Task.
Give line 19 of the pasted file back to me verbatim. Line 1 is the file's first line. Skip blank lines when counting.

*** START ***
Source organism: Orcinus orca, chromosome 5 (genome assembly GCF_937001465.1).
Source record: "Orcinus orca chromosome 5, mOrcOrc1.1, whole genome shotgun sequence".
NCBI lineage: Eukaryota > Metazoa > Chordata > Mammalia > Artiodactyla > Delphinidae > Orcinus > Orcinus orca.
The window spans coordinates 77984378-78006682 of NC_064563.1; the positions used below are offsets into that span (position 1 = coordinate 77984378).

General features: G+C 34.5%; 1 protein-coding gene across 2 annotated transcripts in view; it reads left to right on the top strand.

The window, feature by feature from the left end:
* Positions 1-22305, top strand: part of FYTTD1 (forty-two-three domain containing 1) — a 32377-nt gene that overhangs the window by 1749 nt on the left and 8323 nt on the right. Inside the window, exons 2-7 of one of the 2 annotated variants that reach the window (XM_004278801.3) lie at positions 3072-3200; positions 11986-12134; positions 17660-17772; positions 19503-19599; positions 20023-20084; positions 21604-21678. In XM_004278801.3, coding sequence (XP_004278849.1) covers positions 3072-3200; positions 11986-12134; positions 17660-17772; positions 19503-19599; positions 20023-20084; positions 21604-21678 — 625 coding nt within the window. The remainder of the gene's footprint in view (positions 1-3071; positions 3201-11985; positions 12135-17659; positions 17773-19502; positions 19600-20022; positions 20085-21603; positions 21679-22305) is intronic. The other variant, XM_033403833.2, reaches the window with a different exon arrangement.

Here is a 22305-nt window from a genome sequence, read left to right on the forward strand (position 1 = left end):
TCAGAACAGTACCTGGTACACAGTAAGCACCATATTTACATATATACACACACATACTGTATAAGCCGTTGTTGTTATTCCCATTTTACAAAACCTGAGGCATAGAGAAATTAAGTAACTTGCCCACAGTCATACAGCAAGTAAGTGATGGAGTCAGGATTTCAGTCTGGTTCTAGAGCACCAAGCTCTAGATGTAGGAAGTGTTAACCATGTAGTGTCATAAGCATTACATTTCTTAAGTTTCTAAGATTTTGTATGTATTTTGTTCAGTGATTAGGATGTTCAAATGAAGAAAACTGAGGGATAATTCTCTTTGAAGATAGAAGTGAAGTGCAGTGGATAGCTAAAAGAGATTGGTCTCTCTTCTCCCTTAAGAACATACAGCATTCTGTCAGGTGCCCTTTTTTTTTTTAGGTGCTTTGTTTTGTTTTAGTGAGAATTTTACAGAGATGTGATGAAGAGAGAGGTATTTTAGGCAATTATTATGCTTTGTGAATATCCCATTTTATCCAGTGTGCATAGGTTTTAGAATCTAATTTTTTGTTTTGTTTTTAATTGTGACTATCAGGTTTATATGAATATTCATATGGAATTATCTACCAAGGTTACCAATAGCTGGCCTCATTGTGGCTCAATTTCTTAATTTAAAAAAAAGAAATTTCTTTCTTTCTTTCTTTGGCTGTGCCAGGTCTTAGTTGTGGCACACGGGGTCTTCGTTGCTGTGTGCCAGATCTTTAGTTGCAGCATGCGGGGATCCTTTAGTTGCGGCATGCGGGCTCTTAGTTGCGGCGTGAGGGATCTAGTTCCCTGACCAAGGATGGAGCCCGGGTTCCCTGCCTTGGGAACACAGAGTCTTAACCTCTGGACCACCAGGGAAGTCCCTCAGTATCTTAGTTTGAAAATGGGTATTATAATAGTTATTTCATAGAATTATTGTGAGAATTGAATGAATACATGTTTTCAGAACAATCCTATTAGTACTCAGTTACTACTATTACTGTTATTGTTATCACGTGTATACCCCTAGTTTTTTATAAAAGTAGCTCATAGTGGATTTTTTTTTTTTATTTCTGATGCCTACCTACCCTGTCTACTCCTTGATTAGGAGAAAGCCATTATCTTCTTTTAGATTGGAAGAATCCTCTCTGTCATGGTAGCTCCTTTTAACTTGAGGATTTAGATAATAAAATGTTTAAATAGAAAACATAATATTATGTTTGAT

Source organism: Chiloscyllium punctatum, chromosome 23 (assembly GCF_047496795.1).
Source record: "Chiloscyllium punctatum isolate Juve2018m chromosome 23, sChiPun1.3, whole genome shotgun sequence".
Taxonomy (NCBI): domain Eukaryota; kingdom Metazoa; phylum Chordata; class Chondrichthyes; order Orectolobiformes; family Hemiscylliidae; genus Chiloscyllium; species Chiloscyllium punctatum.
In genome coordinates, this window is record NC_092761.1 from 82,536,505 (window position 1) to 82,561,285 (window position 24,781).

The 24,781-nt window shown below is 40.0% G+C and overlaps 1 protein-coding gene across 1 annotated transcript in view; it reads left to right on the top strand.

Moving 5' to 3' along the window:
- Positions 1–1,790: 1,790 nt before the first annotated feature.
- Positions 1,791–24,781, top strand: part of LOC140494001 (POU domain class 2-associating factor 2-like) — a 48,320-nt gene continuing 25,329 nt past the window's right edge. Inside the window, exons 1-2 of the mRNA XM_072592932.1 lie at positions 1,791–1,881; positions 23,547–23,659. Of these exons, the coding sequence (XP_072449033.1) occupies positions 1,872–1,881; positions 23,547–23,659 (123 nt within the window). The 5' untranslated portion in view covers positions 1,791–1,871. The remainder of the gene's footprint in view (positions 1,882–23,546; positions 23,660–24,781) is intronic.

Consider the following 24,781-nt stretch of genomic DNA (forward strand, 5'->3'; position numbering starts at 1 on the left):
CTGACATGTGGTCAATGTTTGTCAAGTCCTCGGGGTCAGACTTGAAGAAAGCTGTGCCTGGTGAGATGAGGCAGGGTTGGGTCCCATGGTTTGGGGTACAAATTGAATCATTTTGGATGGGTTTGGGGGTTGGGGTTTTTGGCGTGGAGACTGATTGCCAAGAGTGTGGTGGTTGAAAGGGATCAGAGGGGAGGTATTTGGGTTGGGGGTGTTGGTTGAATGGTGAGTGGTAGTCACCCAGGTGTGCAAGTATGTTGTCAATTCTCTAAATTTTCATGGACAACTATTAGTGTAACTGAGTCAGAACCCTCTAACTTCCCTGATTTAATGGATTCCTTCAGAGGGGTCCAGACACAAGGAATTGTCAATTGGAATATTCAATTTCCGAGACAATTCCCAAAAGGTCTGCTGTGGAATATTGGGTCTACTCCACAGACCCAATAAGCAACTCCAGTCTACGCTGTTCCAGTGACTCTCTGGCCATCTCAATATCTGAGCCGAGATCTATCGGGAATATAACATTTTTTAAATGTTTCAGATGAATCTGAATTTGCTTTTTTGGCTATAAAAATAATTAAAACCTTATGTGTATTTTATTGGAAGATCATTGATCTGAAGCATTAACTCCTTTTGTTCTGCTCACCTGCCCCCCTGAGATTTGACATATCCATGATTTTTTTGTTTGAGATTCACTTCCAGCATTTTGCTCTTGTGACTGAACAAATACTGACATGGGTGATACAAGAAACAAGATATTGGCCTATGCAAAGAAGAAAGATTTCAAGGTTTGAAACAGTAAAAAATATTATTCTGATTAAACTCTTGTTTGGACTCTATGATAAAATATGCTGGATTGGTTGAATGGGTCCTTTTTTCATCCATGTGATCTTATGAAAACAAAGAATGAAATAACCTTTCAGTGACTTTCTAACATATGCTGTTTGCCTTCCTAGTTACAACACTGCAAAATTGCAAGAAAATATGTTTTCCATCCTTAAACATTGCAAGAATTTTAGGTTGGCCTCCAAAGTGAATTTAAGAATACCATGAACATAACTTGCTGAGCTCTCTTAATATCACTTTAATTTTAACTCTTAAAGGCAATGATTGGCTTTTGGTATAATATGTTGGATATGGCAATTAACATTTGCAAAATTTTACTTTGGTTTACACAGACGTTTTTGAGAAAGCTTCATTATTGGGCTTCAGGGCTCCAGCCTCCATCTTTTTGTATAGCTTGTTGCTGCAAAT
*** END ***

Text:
CTGACATGTGGTCAATGTTTGTCAAGTCCTCGGGGTCAGACTTGAAGAAAGCTGTGCCTGGTGAGATGAGGCAGGGTTGGGTCCCATGGTTTGGGGTACAAATTGAATCATTTTGGATGGGTTTGGGGGTTGGGGTTTTTGGCGTGGAGACTGATTGCCAAGAGTGTGGTGGTTGAAAGGGATCAGAGGGGAGGTATTTGGGTTGGGGGTGTTGGTTGAATGGTGAGTGGTAGTCACCCAGGTGTGCAAGTATGTTGTCAATTCTCTAAATTTTCATGGACAACTATTAGTGTAACTGAGTCAGAACCCTCTAACTTCCCTGATTTAATGGATTCCTTCAGAGGGGTCCAGACACAAGGAATTGTCAATTGGAATATTCAATTTCCGAGACAATTCCCAAAAGGTCTGCTGTGGAATATTGGGTCTACTCCACAGACCCAATAAGCAACTCCAGTCTACGCTGTTCCAGTGACTCTCTGGCCATCTCAATATCTGAGCCGAGATCTATCGGGAATATAACATTTTTTAAATGTTTCAGATGAATCTGAATTTGCTTTTTTGGCTATAAAAATAATTAAAACCTTATGTGTATTTTATTGGAAGATCATTGATCTGAAGCATTAACTCCTTTTGTTCTGCTCACCTGCCCCCCTGAGATTTGACATATCCATGATTTTTTTGTTTGAGATTCACTTCCAGCATTTTGCTCTTGTGACTGAACAAATACTGACATGGGTGATACAAGAAACAAGATATTGGCCTATGCAAAGAAGAAAGATTTCAAGGTTTGAAACAGTAAAAAATATTATTCTGATTAAACTCTTGTTTGGACTCTATGATAAAATATGCTGGATTGGTTGAATGGGTCCTTTTTTCATCCATGTGATCTTATGAAAACAAAGAATGAAATAACCTTTCAGTGACTTTCTAACATATGCTGTTTGCCTTCCTAGTTACAACACTGCAAAATTGCAAGAAAATATGTTTTCCATCCTTAAACATTGCAAGAATTTTAGGTTGGCCTCCAAAGTGAATTTAAGAATACCATGAACATAACTTGCTGAGCTCTCTTAATATCACTTTAATTTTAACTCTTAAAGGCAATGATTGGCTTTTGGTATAATATGTTGGATATGGCAATTAACATTTGCAAAATTTTACTTTGGTTTACACAGACGTTTTTGAGAAAGCTTCATTATTGGGCTTCAGGGCTCCAGCCTCCATCTTTTTGTATAGCTTGTTGCTGCAAAT